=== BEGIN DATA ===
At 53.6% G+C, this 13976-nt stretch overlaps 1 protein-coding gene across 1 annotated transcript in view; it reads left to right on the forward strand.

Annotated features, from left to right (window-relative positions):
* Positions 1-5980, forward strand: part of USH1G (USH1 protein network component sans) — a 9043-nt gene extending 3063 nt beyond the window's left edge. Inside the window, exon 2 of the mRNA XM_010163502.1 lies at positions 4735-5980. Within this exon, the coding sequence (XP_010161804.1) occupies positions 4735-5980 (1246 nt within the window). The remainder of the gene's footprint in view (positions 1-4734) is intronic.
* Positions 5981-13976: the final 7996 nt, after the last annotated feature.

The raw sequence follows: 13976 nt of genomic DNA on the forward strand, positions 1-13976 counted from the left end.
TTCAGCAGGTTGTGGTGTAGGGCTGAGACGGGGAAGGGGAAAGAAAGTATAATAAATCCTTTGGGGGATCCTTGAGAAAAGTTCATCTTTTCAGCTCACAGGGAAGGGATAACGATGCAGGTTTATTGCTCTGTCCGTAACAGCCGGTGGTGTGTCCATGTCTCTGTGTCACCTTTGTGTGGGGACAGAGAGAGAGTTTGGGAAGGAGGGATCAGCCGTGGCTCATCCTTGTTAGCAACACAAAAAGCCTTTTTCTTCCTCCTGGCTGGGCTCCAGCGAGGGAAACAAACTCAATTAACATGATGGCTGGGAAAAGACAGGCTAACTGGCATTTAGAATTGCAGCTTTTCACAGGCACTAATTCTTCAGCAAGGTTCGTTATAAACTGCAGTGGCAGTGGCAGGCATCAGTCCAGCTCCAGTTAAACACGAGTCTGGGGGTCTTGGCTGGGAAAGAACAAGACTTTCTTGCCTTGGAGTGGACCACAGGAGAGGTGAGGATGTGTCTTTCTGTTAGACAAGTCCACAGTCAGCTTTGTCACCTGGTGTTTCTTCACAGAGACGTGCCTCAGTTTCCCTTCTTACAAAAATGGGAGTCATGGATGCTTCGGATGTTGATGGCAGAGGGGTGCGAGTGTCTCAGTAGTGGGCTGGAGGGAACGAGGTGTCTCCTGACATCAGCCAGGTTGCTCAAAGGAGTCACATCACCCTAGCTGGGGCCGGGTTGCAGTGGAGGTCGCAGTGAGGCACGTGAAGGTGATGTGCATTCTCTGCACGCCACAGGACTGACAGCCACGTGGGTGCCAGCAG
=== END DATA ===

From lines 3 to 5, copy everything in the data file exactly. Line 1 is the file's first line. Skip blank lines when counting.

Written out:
* Positions 1-5980, forward strand: part of USH1G (USH1 protein network component sans) — a 9043-nt gene extending 3063 nt beyond the window's left edge. Inside the window, exon 2 of the mRNA XM_010163502.1 lies at positions 4735-5980. Within this exon, the coding sequence (XP_010161804.1) occupies positions 4735-5980 (1246 nt within the window). The remainder of the gene's footprint in view (positions 1-4734) is intronic.
* Positions 5981-13976: the final 7996 nt, after the last annotated feature.

The raw sequence follows: 13976 nt of genomic DNA on the forward strand, positions 1-13976 counted from the left end.